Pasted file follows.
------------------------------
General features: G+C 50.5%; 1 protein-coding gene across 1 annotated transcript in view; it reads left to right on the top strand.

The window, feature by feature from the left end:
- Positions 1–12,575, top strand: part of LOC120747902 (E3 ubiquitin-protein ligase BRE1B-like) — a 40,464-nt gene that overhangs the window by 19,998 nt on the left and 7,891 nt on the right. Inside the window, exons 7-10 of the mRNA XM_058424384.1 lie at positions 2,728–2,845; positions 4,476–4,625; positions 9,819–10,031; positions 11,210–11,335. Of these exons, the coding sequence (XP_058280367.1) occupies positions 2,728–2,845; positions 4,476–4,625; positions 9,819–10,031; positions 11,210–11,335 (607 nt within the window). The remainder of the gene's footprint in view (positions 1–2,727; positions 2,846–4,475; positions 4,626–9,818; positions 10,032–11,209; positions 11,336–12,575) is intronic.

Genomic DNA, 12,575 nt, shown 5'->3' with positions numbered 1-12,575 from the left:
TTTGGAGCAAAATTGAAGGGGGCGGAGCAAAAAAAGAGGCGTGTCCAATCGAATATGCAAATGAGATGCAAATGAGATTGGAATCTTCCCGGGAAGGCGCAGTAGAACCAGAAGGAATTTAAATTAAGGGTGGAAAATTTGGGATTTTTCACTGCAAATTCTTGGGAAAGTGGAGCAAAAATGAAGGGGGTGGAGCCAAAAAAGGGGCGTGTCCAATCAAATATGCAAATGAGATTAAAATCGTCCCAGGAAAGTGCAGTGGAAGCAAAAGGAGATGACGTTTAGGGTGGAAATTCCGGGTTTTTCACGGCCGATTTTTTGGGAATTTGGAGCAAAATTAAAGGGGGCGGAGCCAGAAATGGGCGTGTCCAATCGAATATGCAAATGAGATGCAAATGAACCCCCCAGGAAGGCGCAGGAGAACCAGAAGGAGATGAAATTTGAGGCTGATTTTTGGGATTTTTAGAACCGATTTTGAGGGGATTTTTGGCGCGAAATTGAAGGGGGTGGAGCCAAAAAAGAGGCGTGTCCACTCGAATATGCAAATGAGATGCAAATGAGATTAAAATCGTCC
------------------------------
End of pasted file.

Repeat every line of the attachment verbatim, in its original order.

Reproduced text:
General features: G+C 50.5%; 1 protein-coding gene across 1 annotated transcript in view; it reads left to right on the top strand.

The window, feature by feature from the left end:
- Positions 1–12,575, top strand: part of LOC120747902 (E3 ubiquitin-protein ligase BRE1B-like) — a 40,464-nt gene that overhangs the window by 19,998 nt on the left and 7,891 nt on the right. Inside the window, exons 7-10 of the mRNA XM_058424384.1 lie at positions 2,728–2,845; positions 4,476–4,625; positions 9,819–10,031; positions 11,210–11,335. Of these exons, the coding sequence (XP_058280367.1) occupies positions 2,728–2,845; positions 4,476–4,625; positions 9,819–10,031; positions 11,210–11,335 (607 nt within the window). The remainder of the gene's footprint in view (positions 1–2,727; positions 2,846–4,475; positions 4,626–9,818; positions 10,032–11,209; positions 11,336–12,575) is intronic.

Genomic DNA, 12,575 nt, shown 5'->3' with positions numbered 1-12,575 from the left:
TTTGGAGCAAAATTGAAGGGGGCGGAGCAAAAAAAGAGGCGTGTCCAATCGAATATGCAAATGAGATGCAAATGAGATTGGAATCTTCCCGGGAAGGCGCAGTAGAACCAGAAGGAATTTAAATTAAGGGTGGAAAATTTGGGATTTTTCACTGCAAATTCTTGGGAAAGTGGAGCAAAAATGAAGGGGGTGGAGCCAAAAAAGGGGCGTGTCCAATCAAATATGCAAATGAGATTAAAATCGTCCCAGGAAAGTGCAGTGGAAGCAAAAGGAGATGACGTTTAGGGTGGAAATTCCGGGTTTTTCACGGCCGATTTTTTGGGAATTTGGAGCAAAATTAAAGGGGGCGGAGCCAGAAATGGGCGTGTCCAATCGAATATGCAAATGAGATGCAAATGAACCCCCCAGGAAGGCGCAGGAGAACCAGAAGGAGATGAAATTTGAGGCTGATTTTTGGGATTTTTAGAACCGATTTTGAGGGGATTTTTGGCGCGAAATTGAAGGGGGTGGAGCCAAAAAAGAGGCGTGTCCACTCGAATATGCAAATGAGATGCAAATGAGATTAAAATCGTCC